Way before writing novels, I was a storyteller. Before I could write, I used to come to breakfast and recount tales of elaborate adventures I’d had during the night with my stuffed dog, Checkers. The purpose was to garner my mother’s attention, a precious commodity given mainly to my manic-depressive brother and egocentric sister. The stories I chose to relay often had a point, a message I was trying to communicate. I was saved from evil kidnappers by a kind stranger because my parents weren’t there to help me. I climbed the Matterhorn ride at Disneyland and rescued the children stuck at the top, illuminating my prowess, and kindness.
Like most professional writers, I’ve written since learning to write, at first in diaries, then personal journals. I now publish essays, short stories, and novels. I love the process of writing, even editing, again and again—honing my words to transmit to the reader the scenes unfolding in my head, and the essence of those in the narrative.
Similar to storytelling as a little kid, each work I pen to publish has a point. I write fairy tales that challenge social norms. I write personal essays against the grain of the status quo that often inflame readers. But beyond writing to publish, I still am and will always be a storyteller. I use stories as parables, to teach with, to convey ideas, thoughts, and feelings, to my kids, my husband, my students, my peers, basically most anyone I interact with. The stories I share are things that happened—sometimes to me, though often just things I’ve heard along the way—to communicate, or to fit the lesson. More precisely, I elaborate on things that happened. I fabricate truths to add drama, or context to the tale, or to drive a point home. Admit it, or not, we all do.
Long time ago, I was told the best way to pull off a lie is to keep it as close to the truth as possible, just “tweak the truth.” It’s easy to pull off a realistic tale this way, since most people aren’t paying that close attention anyway. We take what is said (or what we read) at face value, only questioning its validity if it’s too far out there. I find I need to tweak the unvarnished truth more often than not to be heard, or believed, as truth is either too boring, or too bizarre—truly stranger than fiction so much of the time.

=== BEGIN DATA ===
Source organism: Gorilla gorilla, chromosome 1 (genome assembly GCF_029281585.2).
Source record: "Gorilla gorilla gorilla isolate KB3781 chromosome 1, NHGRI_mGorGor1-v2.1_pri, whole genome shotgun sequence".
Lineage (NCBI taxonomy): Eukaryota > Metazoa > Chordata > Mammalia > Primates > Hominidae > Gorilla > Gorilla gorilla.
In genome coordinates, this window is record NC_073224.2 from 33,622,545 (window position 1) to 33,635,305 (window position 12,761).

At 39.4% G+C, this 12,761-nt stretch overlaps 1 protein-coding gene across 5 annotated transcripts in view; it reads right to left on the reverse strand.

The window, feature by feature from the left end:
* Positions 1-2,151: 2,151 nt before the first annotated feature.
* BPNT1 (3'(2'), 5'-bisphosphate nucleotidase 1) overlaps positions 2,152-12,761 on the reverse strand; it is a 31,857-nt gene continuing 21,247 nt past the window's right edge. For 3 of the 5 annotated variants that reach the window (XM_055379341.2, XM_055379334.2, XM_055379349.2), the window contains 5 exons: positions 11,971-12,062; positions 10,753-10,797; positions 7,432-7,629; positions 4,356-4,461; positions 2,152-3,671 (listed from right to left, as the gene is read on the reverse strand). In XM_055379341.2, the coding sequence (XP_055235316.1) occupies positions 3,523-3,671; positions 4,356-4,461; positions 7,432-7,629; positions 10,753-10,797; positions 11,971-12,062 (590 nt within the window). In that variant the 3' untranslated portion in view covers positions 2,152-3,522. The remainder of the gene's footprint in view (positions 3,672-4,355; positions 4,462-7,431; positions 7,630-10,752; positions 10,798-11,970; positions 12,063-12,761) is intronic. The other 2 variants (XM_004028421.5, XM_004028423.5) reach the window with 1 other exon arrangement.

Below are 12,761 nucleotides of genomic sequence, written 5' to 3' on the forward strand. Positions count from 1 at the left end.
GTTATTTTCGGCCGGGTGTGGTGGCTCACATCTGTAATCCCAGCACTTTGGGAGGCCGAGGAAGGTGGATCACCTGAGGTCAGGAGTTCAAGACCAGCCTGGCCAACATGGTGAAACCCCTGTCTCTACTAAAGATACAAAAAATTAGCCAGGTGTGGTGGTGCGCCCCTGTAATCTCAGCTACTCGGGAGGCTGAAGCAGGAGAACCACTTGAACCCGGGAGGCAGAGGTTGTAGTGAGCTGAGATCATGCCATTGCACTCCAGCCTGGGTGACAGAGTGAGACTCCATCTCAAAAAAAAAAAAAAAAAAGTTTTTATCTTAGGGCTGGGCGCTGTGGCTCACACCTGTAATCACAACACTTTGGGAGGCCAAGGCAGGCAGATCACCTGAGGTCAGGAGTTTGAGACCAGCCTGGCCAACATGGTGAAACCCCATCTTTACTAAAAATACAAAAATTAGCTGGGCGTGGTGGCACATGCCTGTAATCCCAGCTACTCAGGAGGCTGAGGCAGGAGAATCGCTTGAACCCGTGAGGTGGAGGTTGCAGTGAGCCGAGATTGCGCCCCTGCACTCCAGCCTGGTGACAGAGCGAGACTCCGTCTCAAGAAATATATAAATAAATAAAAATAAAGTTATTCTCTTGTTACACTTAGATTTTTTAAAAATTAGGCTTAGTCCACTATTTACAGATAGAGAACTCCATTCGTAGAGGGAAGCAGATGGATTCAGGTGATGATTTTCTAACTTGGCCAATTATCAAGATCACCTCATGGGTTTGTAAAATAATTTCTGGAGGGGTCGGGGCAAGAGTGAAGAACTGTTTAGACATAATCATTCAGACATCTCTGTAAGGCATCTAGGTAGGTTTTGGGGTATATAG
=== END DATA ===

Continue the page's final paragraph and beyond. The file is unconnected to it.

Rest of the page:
Fiction may be truth, tweaked, but so are blogs, memoirs, non-fiction, even ‘news’ articles—they are all simply the point of view of the writer/storyteller trying to communicate a feeling or message. FOX Media is the Republican point of view, and will give you a completely different take on the ‘news’ than CNN, or PBS. But truth tweaked goes far beyond the news media. Even the most far out fiction like Twilight or Harry Potter resonates with us because they communicate real, true feelings that are familiar to us all. They exploit the truth of our hopes for a better world, a more just society.
Storytelling is the foundation of human communication. Before written languages, sharing stories was how we passed on our history, learned from our experiences, instilled morality into our communities, and advanced our race. We all elaborate on our stories, writing them down, or simply recounting an event in our day. We all tweak the truth to serve us, to present an image, teach our children, or convey our fears, desires, and dreams.
For as long as I can remember, most every time I tell anyone I’m a writer, they respond with, ‘Oh, I write, too,’ (because they keep a diary), or, ‘I’m going to write my story soon.’ Used to bug me. I felt dissed by their self-proclaimed association, while they invested little to no effort in my chosen, but absurdly challenging profession. And though most will never actualize their writing ambitions, the fact is, they too are telling a tale to communicate an image to me, and to themselves—that their stories are valuable, their life meaningful, tweaking the truth to serve their agenda. We are all storytellers indeed.
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